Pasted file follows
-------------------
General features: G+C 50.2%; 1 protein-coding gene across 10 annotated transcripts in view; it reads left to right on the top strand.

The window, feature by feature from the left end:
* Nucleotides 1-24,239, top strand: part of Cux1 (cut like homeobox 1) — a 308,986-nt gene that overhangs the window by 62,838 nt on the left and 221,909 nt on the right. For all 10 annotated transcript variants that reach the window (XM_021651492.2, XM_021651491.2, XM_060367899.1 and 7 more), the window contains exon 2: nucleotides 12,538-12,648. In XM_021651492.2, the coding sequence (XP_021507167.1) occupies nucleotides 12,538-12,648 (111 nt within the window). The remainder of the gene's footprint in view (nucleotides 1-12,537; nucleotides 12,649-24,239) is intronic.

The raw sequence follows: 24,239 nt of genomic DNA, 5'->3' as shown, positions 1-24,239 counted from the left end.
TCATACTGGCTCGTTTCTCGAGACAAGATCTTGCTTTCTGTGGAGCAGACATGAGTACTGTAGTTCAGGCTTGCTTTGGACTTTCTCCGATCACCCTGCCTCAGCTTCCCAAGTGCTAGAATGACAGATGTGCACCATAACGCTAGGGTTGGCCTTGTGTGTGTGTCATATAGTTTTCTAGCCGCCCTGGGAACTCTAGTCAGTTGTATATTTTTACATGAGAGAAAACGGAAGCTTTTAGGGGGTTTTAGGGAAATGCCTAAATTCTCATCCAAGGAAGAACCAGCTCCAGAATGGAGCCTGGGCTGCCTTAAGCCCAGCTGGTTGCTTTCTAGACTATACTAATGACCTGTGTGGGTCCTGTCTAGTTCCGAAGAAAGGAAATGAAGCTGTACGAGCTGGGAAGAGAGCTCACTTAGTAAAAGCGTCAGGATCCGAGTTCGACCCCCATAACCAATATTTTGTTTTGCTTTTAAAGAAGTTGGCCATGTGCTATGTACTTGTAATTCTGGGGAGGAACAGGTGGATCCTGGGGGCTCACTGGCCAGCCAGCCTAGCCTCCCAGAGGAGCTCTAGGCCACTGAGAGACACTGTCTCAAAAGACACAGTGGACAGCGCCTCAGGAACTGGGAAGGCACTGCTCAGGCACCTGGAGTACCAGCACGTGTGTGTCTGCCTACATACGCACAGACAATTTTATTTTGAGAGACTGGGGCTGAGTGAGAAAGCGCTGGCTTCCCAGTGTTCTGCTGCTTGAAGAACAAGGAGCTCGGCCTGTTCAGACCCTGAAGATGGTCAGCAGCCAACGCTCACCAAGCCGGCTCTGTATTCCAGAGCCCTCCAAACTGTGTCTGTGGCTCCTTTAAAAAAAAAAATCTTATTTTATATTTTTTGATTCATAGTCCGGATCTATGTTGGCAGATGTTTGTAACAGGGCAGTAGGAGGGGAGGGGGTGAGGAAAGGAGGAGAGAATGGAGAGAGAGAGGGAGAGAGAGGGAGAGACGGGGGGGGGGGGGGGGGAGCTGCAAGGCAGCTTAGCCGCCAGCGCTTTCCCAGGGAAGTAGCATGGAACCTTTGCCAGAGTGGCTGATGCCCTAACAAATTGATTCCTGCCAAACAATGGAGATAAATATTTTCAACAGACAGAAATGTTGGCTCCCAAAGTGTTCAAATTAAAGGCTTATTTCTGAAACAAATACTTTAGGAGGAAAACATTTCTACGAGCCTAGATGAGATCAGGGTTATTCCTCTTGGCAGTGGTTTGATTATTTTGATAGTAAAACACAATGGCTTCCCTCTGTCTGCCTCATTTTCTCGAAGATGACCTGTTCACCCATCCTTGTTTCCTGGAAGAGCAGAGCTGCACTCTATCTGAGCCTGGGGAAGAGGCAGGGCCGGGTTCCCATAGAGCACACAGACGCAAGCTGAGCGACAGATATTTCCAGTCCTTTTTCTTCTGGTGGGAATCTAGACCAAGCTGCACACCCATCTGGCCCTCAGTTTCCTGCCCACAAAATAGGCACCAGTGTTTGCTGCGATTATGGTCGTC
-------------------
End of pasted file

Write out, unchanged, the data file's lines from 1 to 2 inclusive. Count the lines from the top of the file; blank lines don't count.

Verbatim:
General features: G+C 50.2%; 1 protein-coding gene across 10 annotated transcripts in view; it reads left to right on the top strand.

The window, feature by feature from the left end: